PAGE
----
UAE-India flights: Why India scrapped PCR test requirement for kids aged below 5

Doctors say downward trend of Covid cases among the adult population in India could be one of the primary reasons



AFP file
AFP file
by

Dhanusha Gokulan

Published: Sun 14 Nov 2021, 8:08 PM

Last updated: Sun 14 Nov 2021, 11:49 PM

Indian expatriate parents with children under the age of five have said they are relieved following India’s decision to do away with Covid-19 PCR testing for their kids. According to UAE-based paediatricians, the downward trend of Covid cases among the adult population in India could be one of the primary reasons for this decision.

Given the latest updates, agents have said that several Indian families who had refused to fly home due to the PCR testing requirement have renewed their travel plans.

On November 11, India’s Ministry of Health and Family Welfare said children under five years of age are exempted from pre-and-post-arrival testing in India. However, if they are found to be symptomatic for Covid-19 on arrival or during the home quarantine period, they shall undergo testing and treatment as per protocols. The mandatory test for arrivals were announced in February this year.

ALSO READ:

Given that Covid causes continue to decline across the world except for certain regional variations, the ministry also said that there remains a need to monitor the continuously changing nature of the virus and the evolution of SARS-CoV-2 variants.

Vaccination rates, lower number of cases reason for change

Dr Manjunath M Nagalli, a specialist paediatrician at the Burjeel Specialty Hospital, Sharjah, said: “I’ve been discussing the decision from the Ministry of Health with my colleagues back in India. There is a downward trend in the number of adult cases, aged between 18 and 60 years. This category of people were the ones passing it on to the paediatric population.”

Dr Nagalli said the rate of infection in the paediatric population under five years is less than one per cent at the moment. “Moreover, the severity of the cases is declining, and the proportion of people getting vaccinated is also increasing,” he explained.

The doctor also said lesser to zero cases of multi-system inflammatory syndrome in children (MIS-C) are seen in kids. “Eventually, children under the age of 10 may not need to undergo tests,” Dr Nagalli added.

Commenting on whether the risk of children contracting the virus from surfaces exists, the doctor said: “We must understand that Covid-19 transmits from active patients. The surface transmission is mostly a myth. The virus stays active on surfaces for not more than 30 minutes. However, droplets are the contagious ones,” stated Dr Nagalli.

The doctor also said parents must take all precautionary measures if a child is exhibiting symptoms. “Also, social distancing is mandatory when parents are travelling,” he added.

The best way to test kids

Dr Nagalli recommended collecting samples for testing from the oropharynx of the child instead of a regular nasal test if it needs to be done. “Children have small nostrils; the nasal opening is tiny. However, sample collectors can perform an oropharyngeal test on kids. Sample collectors can take the sample from the throat at the back of the mouth behind the oral cavity. If the child has Covid-19, the virus can be detected in this area of the nose and mouth,” he explained.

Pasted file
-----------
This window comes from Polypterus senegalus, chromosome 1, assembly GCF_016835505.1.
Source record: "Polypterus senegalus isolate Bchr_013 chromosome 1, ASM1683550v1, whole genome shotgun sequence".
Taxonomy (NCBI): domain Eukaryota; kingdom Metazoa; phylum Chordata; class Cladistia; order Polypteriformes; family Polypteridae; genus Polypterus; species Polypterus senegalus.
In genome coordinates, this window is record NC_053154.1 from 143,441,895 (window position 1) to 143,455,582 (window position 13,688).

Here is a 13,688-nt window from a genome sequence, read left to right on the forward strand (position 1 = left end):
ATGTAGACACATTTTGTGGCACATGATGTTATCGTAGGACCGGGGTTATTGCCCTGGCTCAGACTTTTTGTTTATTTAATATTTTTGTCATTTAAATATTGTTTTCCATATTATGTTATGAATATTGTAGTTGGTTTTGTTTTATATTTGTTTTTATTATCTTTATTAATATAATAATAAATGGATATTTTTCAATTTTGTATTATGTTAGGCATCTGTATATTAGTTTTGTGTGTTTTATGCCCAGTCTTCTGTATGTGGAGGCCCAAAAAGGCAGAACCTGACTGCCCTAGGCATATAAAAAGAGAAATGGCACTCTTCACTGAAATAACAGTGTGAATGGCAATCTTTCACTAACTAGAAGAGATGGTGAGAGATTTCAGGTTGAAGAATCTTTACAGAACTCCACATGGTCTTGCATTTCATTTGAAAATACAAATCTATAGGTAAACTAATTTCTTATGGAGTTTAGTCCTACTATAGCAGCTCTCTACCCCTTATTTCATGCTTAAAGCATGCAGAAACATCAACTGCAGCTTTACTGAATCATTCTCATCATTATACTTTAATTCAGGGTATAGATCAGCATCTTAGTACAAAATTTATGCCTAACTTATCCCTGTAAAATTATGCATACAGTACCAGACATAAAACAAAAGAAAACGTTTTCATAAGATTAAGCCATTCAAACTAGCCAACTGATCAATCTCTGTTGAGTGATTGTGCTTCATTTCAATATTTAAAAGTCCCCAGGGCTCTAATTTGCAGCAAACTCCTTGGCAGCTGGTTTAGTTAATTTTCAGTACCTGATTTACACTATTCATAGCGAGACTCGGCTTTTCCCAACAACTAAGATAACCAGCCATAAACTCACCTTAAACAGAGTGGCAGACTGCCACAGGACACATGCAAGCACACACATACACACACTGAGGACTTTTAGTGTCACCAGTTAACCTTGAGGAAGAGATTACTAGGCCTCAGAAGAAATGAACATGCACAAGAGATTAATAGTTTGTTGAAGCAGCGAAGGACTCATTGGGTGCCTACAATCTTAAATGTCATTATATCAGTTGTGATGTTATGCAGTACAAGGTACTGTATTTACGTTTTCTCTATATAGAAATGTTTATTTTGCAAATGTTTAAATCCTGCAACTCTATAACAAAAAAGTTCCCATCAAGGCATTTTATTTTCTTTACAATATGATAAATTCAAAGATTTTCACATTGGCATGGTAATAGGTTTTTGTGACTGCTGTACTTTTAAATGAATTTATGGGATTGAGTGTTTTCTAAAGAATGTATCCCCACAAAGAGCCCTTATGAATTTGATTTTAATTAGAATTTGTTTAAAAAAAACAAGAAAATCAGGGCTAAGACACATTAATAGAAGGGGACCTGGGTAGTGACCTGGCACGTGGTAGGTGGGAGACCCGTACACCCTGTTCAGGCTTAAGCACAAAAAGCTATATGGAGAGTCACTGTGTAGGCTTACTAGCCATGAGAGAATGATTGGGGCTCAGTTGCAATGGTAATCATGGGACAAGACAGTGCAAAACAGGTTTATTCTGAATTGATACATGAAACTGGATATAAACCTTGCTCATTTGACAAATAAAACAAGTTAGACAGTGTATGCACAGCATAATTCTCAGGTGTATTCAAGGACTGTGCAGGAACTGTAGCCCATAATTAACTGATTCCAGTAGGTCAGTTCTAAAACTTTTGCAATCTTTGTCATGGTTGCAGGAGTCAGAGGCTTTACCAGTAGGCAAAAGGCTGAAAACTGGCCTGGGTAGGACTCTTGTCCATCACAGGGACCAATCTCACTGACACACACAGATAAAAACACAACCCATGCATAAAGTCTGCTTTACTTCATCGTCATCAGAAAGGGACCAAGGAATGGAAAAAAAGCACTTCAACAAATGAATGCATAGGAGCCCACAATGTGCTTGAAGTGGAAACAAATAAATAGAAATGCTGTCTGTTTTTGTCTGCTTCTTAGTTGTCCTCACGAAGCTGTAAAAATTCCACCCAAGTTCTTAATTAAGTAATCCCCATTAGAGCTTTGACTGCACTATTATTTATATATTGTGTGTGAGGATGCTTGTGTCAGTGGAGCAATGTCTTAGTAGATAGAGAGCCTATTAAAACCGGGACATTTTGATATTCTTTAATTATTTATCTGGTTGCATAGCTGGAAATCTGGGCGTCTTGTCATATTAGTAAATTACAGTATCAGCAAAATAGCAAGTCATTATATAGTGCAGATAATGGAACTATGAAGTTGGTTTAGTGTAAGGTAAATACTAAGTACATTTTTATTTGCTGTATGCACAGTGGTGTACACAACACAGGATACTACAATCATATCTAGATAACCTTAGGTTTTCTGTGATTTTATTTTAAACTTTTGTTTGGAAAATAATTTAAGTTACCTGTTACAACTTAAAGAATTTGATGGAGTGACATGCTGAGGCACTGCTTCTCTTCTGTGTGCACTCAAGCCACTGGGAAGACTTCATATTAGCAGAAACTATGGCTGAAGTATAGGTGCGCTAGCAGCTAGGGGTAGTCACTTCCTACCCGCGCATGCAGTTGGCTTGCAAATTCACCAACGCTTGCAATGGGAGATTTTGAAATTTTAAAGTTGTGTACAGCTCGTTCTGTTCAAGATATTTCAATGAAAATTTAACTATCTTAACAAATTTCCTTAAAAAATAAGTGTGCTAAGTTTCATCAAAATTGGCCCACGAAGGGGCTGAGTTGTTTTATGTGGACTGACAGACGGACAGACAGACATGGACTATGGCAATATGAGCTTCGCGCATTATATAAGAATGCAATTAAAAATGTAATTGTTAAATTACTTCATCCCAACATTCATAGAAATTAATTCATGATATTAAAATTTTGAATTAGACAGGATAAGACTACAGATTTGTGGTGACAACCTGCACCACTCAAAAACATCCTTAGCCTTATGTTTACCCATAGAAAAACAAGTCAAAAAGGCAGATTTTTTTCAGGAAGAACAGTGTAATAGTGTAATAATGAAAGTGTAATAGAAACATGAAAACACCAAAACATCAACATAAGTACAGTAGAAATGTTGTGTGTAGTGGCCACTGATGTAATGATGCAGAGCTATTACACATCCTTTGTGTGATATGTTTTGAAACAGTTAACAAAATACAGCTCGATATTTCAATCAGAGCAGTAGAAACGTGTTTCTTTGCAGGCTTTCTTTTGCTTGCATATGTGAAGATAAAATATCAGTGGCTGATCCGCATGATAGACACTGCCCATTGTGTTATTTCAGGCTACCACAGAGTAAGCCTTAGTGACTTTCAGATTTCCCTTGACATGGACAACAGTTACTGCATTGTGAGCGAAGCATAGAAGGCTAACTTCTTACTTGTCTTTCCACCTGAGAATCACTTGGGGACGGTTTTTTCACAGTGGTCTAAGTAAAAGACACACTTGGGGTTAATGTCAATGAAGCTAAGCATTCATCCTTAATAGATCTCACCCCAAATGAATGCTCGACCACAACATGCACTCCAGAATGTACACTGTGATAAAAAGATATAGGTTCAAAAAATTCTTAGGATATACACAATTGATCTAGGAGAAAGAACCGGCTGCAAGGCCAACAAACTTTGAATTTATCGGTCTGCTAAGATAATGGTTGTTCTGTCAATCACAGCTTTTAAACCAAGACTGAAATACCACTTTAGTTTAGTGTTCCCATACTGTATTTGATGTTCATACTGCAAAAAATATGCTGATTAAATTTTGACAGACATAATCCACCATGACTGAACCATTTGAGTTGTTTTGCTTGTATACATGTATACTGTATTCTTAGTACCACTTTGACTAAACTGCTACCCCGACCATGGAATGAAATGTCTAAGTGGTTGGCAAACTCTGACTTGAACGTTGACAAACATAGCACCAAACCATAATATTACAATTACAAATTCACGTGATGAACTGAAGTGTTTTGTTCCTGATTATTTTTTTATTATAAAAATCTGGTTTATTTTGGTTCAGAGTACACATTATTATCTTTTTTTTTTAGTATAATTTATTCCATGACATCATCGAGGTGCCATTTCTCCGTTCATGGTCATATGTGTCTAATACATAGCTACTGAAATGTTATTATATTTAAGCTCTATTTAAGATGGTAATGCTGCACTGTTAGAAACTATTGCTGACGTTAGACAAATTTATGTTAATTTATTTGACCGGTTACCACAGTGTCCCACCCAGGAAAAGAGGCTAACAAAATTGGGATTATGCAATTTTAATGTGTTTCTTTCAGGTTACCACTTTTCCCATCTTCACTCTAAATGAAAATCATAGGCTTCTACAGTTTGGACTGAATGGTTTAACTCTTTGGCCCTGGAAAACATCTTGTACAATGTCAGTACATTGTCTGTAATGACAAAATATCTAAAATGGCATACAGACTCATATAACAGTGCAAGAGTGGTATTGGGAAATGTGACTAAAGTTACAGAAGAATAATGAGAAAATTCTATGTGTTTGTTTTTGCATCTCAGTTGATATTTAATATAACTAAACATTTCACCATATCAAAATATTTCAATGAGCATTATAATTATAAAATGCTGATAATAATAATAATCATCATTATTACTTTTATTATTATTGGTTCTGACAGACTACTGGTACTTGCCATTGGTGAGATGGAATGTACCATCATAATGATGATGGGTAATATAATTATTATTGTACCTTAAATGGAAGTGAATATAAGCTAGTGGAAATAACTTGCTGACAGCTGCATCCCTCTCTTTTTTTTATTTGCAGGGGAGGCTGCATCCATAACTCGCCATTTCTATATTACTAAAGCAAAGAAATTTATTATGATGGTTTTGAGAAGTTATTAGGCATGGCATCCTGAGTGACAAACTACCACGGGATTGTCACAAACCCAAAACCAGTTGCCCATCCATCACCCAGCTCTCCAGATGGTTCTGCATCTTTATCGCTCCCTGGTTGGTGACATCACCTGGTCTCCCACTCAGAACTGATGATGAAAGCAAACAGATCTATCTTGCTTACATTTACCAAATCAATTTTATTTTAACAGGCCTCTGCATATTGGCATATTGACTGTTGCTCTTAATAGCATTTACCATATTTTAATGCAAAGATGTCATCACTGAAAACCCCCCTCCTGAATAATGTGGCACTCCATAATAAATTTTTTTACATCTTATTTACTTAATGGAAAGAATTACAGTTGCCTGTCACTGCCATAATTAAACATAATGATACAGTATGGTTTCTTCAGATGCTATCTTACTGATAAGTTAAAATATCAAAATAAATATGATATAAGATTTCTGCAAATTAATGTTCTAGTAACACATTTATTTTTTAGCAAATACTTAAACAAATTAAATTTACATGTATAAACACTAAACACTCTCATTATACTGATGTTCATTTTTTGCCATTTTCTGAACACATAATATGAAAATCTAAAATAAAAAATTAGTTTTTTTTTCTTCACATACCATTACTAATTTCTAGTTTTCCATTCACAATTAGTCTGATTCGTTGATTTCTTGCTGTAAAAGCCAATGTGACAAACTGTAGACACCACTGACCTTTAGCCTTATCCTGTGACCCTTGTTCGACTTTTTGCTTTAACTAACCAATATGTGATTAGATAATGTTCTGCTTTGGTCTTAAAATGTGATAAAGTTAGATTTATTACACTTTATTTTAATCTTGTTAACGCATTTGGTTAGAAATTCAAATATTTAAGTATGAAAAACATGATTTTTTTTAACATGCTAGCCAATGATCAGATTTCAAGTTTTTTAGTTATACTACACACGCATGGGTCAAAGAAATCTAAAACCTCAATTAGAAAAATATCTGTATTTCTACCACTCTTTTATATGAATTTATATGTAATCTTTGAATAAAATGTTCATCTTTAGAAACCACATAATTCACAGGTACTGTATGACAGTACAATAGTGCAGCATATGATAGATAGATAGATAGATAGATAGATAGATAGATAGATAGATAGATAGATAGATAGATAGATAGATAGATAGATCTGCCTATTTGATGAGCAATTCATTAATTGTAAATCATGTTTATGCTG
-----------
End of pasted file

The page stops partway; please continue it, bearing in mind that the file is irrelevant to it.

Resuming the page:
Meanwhile, Dr Binoy Nellissery, paediatric and neonatology specialist at Aster Hospital, Al Qusais, said: “Kids under five are very apprehensive when taking a swab test. It is difficult, and rarely, it can also cause injuries. Moreover, many parents are not willing to allow their kids to undergo these tests. It causes them a lot of anxiety, and many have cancelled their travel plans due to this reason.”

‘Had to hold my baby daughter down to do the test.’

Fathima Manal, an Indian expatriate living in Dubai, said: “This move will help me travel in peace. Last month, I went to my hometown in India, and getting my toddler tested for Covid-19 was a nightmare. She wouldn’t sit still at the clinic. Finally, my husband and I had to hold her down so the doctor could collect her sample. And she cried so much after that.”

“I have a son aged seven, too. It was a painful experience for him as well. I wish they would exempt kids aged 12 and below from the mandatory tests — as the UAE has done,” she said.

However, Dr Nellissery said: “Given the incidence of airborne flu and viral diseases at the moment, it is best parents avoid travelling with small children, especially if they are symptomatic.”

He added: “It is virtually impossible to distinguish between Covid and the regular flu, especially among children. It creates a lot of confusion.”

Should children under five wear masks while travelling?

While masks reduce the risk of transmission, children below the age of five rarely are comfortable wearing them.

Dr Nellissery said: “It is practically impossible for a child below five to keep wearing a mask. They can’t maintain it. When my patients come to the clinic, I’ve seen toddlers attempt to remove the masks off their parents’ faces.”

Similarly, Dr Nagalli said: “A child that young is not mature enough to understand the importance of masks. We can’t force it upon them.”


More news from coronavirus